Recently, nine-hole rounds have experienced a bit of a surge in popularity. The United States Golf Association’s push for nine hole rounds, with an emphasis on playing in two hours, has been instrumental. So has has Anthony Pioppi’s book The Finest Nines and Golf Magazine’s ranking of the world’s greatest nine hole courses.
Elk Island, about 45 minutes east of downtown Edmonton, is certainly remote. If Tom Doak had gone to Elk Island for The Confidential Guide to Golf Courses, I suspect it would qualify for the “ends of the earth” portion in “The Gazetteer.” With all that being said, the 1937 Stanley Thompson design in Alberta had piqued my interest.
There are only a handful of Thompson designs west of Ontario remaining, so it became a priority to see on my first trip in 2018. In 2020, I returned, and felt all the same emotions return yet again.
Upon arrival Elk Island is incredibly lowkey. You’ll have to pay to arrive in Elk Island National Park, but it’s well worth the entrance fee. The opening hole, while gentle on the scorecard at 330 or so yards, is anything but.
The opening hole is like playing through the Sea on a rollicking stormy Sunday. At times, it’s overwhelming (where do you hit it? Where is the flat lie?) and perplexing, especially on the first go. Over time, like a Quentin Tarantino movie, the plot reveals itself, and when it does, it is hard not to grin. On the first, the heroic golfer who can hoist it up onto the top portion is rewarded. For those who are shorter, a second shot up the hillside might challenge those out of the gate.
For those who are aggressive, a much more inviting approach shot awaits.
Looking back, you get the sense of the heavily tilted green to the front, and the terrain, which is mind boggling.
Thankfully, the terrain on the 1st is not a one-off and continues with the 410-yard second. The tee shot is blind, but a wonderful surprise is the playing corridors Thompson left have not shrunk and provide enough room for the golfer to feel comfortable yet have the excitement of seeing the ball fly over the hill and not see it finish.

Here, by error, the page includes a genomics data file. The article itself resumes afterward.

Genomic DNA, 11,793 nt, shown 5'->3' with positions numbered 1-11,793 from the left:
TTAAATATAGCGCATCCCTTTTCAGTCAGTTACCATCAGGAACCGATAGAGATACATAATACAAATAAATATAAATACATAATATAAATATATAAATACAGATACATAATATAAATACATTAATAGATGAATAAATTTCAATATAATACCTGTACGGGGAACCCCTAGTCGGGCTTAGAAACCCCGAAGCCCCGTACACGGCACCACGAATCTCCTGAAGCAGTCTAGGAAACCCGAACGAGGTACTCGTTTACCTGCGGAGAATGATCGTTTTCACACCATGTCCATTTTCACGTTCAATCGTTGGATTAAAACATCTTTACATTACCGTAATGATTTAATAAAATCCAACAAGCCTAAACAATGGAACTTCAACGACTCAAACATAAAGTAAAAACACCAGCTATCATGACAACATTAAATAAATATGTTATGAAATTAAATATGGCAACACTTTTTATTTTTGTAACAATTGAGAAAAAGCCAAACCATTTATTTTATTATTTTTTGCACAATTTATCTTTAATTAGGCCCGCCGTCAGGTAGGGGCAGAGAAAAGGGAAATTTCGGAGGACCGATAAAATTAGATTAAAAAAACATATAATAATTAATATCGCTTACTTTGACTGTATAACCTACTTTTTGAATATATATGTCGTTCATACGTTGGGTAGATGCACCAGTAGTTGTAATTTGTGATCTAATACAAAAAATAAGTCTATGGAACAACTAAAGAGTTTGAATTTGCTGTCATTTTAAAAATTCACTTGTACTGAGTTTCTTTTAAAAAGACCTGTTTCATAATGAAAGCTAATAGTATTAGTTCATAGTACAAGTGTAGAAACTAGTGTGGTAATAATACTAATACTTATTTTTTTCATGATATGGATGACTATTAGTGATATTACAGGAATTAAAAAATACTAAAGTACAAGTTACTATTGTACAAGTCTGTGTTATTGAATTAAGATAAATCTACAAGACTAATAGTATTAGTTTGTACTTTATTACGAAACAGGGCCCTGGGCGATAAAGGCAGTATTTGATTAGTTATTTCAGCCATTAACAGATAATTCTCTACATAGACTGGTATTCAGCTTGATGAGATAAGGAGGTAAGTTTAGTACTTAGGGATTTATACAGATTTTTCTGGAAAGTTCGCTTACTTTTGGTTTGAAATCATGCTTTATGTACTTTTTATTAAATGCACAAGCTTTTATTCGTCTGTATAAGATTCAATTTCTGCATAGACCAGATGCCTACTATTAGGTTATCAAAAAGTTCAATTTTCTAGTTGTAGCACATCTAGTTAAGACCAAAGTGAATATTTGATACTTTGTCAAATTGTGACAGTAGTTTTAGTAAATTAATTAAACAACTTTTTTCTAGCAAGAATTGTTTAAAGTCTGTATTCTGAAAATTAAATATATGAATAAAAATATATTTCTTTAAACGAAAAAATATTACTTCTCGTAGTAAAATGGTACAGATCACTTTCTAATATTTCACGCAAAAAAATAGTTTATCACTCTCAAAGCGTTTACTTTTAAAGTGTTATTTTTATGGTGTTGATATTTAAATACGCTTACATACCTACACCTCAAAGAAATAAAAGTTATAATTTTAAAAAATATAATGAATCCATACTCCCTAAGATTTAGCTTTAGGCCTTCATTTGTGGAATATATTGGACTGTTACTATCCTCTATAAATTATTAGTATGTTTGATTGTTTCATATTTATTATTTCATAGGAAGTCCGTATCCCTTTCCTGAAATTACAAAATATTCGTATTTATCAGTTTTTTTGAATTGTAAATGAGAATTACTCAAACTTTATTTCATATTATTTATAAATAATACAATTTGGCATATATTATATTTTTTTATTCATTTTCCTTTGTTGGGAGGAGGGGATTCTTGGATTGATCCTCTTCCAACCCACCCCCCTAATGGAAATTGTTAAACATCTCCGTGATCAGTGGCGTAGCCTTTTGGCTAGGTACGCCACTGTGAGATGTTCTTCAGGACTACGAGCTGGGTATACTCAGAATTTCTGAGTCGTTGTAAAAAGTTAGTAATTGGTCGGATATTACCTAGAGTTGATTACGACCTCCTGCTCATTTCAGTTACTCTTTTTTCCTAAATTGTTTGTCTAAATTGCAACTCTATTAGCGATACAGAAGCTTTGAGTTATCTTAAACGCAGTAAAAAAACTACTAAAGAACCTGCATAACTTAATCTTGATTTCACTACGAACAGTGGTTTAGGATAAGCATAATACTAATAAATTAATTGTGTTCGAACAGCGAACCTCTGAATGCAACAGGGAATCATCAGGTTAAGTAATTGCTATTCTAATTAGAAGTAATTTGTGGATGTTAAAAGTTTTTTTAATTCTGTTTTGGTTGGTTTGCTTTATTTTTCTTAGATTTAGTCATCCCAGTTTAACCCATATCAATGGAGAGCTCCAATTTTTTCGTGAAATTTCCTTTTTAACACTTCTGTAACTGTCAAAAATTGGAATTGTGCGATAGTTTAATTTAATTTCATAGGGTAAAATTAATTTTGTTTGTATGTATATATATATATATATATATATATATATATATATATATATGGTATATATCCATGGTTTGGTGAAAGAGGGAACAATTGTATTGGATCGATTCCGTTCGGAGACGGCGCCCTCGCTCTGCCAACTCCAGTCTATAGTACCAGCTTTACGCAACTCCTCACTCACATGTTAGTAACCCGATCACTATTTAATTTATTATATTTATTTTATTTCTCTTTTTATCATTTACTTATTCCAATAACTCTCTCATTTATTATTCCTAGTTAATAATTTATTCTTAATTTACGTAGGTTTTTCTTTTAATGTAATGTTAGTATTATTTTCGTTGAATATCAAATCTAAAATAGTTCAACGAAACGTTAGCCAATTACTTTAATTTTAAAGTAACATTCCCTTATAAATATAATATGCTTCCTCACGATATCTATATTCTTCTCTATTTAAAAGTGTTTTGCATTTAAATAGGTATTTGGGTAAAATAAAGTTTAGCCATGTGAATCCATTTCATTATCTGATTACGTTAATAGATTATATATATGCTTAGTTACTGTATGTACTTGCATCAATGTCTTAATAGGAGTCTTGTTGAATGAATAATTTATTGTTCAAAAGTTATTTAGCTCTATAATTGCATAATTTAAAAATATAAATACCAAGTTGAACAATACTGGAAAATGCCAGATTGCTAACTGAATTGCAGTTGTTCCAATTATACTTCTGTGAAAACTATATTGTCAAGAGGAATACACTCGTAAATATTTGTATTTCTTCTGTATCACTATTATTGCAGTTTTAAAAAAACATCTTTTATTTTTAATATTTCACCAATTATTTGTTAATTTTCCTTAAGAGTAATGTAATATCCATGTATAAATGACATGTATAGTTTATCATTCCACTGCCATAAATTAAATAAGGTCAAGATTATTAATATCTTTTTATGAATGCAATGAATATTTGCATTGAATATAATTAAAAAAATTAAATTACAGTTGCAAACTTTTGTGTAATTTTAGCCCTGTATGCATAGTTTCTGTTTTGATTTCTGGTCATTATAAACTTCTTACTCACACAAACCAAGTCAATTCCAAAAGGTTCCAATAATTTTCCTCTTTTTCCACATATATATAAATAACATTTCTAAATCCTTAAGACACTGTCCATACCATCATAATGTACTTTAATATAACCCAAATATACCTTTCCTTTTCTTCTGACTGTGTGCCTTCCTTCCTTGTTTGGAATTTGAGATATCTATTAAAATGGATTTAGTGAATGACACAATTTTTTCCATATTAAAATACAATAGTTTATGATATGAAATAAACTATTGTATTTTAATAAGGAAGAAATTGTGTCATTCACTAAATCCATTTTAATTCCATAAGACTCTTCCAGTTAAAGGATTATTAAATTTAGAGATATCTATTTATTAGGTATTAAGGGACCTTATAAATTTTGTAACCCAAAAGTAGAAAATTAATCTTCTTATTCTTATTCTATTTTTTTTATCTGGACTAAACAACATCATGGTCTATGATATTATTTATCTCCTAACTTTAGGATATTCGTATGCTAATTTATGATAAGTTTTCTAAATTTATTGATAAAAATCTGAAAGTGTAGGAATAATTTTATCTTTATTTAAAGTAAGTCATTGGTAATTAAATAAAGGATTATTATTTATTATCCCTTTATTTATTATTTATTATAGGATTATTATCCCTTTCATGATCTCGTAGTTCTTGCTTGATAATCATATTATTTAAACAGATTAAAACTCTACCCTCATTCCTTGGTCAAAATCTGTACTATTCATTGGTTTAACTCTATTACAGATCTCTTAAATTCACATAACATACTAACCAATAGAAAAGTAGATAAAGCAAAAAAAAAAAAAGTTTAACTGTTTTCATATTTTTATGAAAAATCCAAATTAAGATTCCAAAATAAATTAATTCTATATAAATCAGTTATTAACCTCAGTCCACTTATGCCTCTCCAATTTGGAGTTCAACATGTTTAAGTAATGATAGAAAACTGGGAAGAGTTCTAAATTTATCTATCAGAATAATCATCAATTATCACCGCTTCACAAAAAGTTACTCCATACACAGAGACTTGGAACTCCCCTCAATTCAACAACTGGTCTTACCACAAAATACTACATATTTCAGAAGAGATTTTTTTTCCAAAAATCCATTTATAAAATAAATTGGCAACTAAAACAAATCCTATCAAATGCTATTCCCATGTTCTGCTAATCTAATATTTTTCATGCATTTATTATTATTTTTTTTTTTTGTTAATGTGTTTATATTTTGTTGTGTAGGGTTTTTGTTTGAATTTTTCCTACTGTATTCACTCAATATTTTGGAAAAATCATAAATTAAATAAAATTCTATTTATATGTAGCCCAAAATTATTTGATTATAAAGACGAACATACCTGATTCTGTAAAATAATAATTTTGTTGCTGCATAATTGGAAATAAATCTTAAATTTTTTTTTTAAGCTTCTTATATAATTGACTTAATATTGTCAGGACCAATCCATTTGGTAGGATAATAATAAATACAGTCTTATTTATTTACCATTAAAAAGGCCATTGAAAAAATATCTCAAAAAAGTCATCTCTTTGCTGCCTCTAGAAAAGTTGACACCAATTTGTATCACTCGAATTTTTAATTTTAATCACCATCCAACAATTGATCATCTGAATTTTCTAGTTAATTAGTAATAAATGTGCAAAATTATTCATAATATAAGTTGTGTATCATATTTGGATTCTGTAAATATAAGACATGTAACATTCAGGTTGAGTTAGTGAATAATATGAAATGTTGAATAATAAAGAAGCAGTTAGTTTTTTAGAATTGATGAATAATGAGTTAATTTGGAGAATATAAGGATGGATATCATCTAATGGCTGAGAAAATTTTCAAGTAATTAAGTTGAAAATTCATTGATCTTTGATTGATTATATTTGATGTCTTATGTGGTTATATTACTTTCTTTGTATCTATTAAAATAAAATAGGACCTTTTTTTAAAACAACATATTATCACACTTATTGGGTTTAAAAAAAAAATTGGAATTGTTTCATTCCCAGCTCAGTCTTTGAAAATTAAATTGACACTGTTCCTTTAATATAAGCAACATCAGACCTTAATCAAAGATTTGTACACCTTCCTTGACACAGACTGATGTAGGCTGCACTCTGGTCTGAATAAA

A look at the terrain Elk Island is painted over on the 2nd.
Elk Island, like Cape Breton Highlands Links, was built during The Great Depression, and shows restraint in bunkering, something that dominates Stanley Thompson’s early work like Jasper, Banff and St. George’s. Here, there’s five total bunkers, with two coming green side.
The third is the first of two par 5’s, and certainly short for today’s modern game. At 448 yards, the firm playing conditions provide a chance to get home in two. The open tee ball is particularly enticing.
For the long hitters, the fairway becomes uneven, weaving around the contours, but short hitters will have a flatter lie to deal with, as shown below.
The green site, majestically perched up behind the dip in the fairway, is evil for such a short hole. Those who are unsure if they can get home in two have a choice, and the best option will involve trying to navigate the humps, bumps and hollows to get a flat lie. Those who go for the green in two will be asked to fly the ball all the way to the hole.
Laying up down below leaves a difficult wedge shot back up.
Traditionally, par 3’s on Stanley Thompson layouts are the ones that has golfers’ chins on the floor. And while Elk Island has two excellent one-shot holes, they take a rare backseat to Thompson’s par 4’s here. Nonetheless, the 133-yard short par 3, 4th is a smart use of the contour ridge, with the green benched into it, featuring built up mounding left and long and a harsh fall off on the right.
The green site surroundings are just sublime and pure Thompson.
On my first trip around in 2018, the 388 yard par 4, 5th was my favourite hole. Certainly strong, and as no beef to the 5th, tastes change. At first glance, the tee shot is similar to the 2nd, rising over the same contour ridge, producing yet another blind tee shot. Unlike the 2nd, which asks for a gentle fade, the 5th prefers someone who can turn it over, working the ball to the left.
Cresting the hill, golfers will be greeted with perhaps the most stereotypically framed Thompson green, benched into the hillside, with three bunkers (one left, one right, one long into the hillside) wrapping the green. For those who are counting, that’s five total: we’re bunker-less coming home.